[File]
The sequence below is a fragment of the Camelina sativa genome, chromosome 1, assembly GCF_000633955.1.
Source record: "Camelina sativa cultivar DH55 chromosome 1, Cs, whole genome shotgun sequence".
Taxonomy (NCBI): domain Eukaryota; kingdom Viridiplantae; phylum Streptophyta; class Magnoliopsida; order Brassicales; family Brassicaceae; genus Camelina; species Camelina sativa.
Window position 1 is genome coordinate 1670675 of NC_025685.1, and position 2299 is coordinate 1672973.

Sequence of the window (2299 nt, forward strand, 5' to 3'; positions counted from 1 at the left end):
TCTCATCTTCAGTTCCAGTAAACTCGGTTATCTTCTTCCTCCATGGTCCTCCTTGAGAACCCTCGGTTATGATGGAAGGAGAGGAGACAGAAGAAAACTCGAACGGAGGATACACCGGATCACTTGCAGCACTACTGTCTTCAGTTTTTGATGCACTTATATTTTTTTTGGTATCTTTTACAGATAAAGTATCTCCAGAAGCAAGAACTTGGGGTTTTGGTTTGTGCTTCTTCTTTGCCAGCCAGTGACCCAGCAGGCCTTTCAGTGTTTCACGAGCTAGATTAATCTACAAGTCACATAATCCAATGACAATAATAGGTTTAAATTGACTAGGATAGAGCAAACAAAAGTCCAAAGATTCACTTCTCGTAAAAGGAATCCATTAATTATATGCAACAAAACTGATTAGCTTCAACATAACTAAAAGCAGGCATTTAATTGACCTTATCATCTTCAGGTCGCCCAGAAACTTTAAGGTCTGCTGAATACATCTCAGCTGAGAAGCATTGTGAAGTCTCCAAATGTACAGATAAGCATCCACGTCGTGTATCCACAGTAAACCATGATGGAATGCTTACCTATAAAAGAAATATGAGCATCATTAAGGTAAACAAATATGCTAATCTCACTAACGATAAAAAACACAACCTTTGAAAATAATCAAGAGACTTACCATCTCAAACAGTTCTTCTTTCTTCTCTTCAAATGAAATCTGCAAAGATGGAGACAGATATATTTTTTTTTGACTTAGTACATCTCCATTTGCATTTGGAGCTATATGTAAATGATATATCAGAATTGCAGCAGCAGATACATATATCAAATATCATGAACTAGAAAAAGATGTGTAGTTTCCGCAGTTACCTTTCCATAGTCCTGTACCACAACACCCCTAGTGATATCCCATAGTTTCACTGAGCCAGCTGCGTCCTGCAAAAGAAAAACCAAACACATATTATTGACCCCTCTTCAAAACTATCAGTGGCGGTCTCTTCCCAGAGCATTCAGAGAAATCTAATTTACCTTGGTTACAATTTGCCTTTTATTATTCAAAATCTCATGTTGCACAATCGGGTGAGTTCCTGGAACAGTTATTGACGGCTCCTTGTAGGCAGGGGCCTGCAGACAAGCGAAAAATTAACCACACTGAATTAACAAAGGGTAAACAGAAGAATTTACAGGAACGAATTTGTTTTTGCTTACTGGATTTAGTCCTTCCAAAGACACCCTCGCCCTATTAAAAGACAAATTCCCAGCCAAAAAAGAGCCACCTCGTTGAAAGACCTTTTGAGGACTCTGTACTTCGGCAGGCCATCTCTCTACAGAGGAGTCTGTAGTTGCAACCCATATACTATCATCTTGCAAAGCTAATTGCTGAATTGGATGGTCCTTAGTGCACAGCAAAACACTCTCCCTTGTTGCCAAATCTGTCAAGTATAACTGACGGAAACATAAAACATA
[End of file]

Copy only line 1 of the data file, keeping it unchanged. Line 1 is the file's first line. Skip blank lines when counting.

The sequence below is a fragment of the Camelina sativa genome, chromosome 1, assembly GCF_000633955.1.